WELF 7010 Foundations of Psychotherapy and Counselling 2
Credit Points 10
Legacy Code 102355
Coordinator Alison Hood Opens in new window
Description Foundations of Psychotherapy and Counselling 2 presents and critically evaluates the major theoretical paradigms of counselling and psychotherapy. These include; psychoanalytic /psychodynamictherapies; humanistic psychotherapies; behavioural and cognitive behavioural therapies; systemic therapies; constructivist/ postmodern therapies; and expressive therapies. Students will consider the assumptions about human development and behaviour that are central to each of these ways of working, as well as their underlying 'theory of change'. Students will also be introduced to common ways that clients present with psychological difficulties, and will explore various clinical responses to such client issues. These issues will be explored considering intrapsychic, relational and life stressor factors. Students will consider how presenting issues relate to the norms and extremes of various personality types, and what consideration should be given to life-stages in understanding client problems.
School Social Sciences
Student Contribution Band
Check your fees via the Fees page.
Level Postgraduate Coursework Level 7 subject
Pre-requisite(s) WELF 7009
Equivalent Subjects WELF 7005 - Counselling 2
Students must be enrolled in 1647 Graduate Diploma in Counselling, 1648 Graduate Certificate in Counselling, 1817 Master of Psychotherapy and Counselling, 4595 Master of Art Therapy or 1770 Master of Social Science.
On successful completion of this subject, students should be able to:
1. Describe the major therapeutic models for treating mental distress, and critically analyse their major assumptions and practices
2. Articulate the difference between intrapsychic and interpersonal/relational concepts of ‘self’, ‘personality’ and ‘dysfunctional behaviour’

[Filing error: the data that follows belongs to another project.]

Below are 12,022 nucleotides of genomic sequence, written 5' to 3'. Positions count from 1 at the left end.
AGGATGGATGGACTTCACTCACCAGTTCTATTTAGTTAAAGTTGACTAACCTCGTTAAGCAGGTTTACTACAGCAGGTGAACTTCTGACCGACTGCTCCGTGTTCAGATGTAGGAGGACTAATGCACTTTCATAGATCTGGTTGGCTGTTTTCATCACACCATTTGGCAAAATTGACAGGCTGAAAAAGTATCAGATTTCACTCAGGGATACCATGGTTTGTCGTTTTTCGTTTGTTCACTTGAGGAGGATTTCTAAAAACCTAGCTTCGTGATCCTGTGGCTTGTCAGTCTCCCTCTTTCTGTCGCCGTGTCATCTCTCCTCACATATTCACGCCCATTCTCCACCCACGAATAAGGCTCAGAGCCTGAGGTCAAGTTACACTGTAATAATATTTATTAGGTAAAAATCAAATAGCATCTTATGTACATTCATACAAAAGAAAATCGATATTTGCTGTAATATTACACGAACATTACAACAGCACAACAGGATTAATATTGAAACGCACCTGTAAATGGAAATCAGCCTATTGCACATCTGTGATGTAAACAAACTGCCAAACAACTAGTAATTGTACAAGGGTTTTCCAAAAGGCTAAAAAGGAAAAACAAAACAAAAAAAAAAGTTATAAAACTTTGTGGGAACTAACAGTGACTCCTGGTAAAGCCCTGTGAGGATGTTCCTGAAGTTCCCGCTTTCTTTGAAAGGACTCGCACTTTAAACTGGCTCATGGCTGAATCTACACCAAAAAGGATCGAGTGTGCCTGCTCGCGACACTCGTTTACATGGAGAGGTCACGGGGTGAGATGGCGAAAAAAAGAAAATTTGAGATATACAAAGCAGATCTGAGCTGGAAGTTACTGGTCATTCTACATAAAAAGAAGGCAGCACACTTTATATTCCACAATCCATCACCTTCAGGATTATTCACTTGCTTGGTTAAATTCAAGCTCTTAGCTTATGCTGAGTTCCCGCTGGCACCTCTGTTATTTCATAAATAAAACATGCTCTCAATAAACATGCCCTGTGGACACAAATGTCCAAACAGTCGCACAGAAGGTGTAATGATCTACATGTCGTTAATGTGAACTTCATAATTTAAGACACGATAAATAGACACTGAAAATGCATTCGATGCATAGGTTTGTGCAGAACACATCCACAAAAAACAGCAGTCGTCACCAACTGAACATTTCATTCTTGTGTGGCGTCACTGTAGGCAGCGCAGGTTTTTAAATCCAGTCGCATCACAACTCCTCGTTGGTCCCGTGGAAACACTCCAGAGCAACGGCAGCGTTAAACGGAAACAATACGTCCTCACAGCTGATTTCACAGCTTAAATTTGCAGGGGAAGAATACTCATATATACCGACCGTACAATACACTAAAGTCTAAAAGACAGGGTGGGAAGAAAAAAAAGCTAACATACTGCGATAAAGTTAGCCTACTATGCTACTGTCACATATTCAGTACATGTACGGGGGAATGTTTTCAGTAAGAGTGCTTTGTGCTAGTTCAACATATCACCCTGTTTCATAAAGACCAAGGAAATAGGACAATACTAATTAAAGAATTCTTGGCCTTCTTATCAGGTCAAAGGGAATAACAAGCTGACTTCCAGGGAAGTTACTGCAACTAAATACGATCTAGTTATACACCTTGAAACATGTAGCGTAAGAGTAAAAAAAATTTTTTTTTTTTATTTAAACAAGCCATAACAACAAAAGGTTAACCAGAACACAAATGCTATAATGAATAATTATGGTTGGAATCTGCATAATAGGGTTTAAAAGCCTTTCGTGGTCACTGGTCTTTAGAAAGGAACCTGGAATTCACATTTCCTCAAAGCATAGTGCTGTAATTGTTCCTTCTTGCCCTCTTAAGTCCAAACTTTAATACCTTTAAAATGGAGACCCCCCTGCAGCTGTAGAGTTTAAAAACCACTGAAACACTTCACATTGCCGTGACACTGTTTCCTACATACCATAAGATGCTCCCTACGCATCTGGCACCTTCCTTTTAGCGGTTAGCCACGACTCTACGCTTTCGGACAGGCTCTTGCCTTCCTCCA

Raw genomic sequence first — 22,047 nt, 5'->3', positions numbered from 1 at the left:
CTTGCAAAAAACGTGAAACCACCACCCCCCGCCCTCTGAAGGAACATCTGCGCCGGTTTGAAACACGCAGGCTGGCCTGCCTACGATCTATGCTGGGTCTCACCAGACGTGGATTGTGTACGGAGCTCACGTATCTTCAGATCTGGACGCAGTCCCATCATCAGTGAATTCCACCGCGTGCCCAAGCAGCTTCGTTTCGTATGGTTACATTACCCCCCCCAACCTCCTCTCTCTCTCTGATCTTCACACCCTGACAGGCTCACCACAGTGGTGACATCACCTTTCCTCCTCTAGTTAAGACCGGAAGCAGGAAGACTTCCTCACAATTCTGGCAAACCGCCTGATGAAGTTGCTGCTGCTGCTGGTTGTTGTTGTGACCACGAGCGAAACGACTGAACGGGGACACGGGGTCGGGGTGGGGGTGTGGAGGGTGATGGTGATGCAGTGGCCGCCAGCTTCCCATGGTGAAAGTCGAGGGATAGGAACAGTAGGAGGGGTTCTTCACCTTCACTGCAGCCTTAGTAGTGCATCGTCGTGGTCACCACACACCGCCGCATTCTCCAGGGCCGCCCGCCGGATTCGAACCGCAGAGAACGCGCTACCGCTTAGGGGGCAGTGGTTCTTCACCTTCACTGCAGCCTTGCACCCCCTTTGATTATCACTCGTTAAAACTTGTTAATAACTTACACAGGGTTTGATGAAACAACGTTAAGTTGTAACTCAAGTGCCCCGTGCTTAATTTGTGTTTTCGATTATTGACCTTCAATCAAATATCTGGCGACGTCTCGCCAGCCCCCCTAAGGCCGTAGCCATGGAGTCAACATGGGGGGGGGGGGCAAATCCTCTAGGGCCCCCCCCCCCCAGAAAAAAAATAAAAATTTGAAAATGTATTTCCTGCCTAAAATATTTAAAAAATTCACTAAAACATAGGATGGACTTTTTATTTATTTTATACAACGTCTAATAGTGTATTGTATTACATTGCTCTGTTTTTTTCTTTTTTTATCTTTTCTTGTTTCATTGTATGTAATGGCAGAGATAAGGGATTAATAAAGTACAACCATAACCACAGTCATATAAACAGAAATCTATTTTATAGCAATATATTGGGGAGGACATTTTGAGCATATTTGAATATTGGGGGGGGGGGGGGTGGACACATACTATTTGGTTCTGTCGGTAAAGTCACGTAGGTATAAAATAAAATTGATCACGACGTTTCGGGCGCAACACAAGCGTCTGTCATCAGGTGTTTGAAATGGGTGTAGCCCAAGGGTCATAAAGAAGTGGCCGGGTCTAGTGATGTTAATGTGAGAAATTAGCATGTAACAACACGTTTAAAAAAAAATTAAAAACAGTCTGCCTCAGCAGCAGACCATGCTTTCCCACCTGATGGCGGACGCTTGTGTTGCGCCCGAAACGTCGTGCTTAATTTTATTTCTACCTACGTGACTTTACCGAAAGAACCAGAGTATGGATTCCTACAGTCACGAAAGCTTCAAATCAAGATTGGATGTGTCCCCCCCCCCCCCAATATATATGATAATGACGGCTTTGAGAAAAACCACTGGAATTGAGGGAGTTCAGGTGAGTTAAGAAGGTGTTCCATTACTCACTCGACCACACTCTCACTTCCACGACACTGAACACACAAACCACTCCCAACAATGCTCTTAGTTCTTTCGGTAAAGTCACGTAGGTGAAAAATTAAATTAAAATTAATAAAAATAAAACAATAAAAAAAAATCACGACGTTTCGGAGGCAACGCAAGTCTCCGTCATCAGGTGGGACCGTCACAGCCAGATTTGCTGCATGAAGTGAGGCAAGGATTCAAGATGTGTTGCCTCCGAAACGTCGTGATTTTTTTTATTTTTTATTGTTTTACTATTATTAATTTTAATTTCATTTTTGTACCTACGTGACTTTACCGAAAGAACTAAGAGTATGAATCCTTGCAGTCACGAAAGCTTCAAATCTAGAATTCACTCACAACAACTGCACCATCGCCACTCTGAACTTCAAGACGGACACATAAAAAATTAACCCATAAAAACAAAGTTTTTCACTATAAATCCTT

3. Demonstrate an understanding of the basic issues and themes particular to each of the nine Enneagram personality types, and how these issues at their ‘extreme’ may manifest in the forms of ‘emotional illness’ and dysfunction as described in the Diagnostic and Statistical Manual of Mental Disorders 5th edition (DSM).
4. Identify the difference between problems which arise from immediate stressors (including life stage stressors), and those which are rooted in genetic factors and early experience and analyse how both immediate stressors and longstanding determinants may be involved in a client’s presenting problem.
5. Consider the therapeutic advantages of altering the interpersonal environment as well as the language which sustains problems.
6. Examine their own stage of adult development (cognitive and psychosocial) and how it might correlate with their own preferred therapeutic approach.
1. The major theoretical paradigms of counselling and psychotherapy and their assumptions about human development and behaviour.
2. The principles of change central to each of the major theoretical models and the interventions and ways of working they utilise.
3. The differences and similarities in how the major theoretical paradigms of psychotherapy and counselling inform approaches to working with human difficulties.
4. How established personality traits feed into, and may be potentiated or modified by, life events and new relationships, taking into account the individual/intrapsychic model and the relational/constructivist model for understanding problem formation and dysfunctional behaviour.
5. Personality: norms and extremes. Personality as a ‘package’, with both potentially constructive and potentially destructive aspects and how these relate to common client issues and presentations.
6. How childhood experiences of being parented (functionally or dysfunctionally) interact with personality variables and are repeated, or altered, when individuals themselves become parents.
7. The key issues that commonly arise at each new stage in the adult lifespan, and their implications for counselling/therapy.
The following table summarises the standard assessment tasks for this subject. Please note this is a guide only. Assessment tasks are regularly updated, where there is a difference your Learning Guide takes precedence.
|Essay||1,800 words + Genogram||50||N||Individual|
|Practical||15 minute audio recording (750 word equivalent) + 450 word written analysis||35||N||Individual|
|Participation||20 minutes (maximum)||15||N||Group|
- McLeod, J. (2013). An introduction to counselling. (5th ed.) Maidenhead: Open University Press.
- Riso, D.R. and Hudson, R. (2003). Discovering your personality type: The essential introduction to the Enneagram. (Rev ed.). New York: Houghton Mifflin.
Parramatta - Victoria Rd
Subject Contact Alison Hood Opens in new window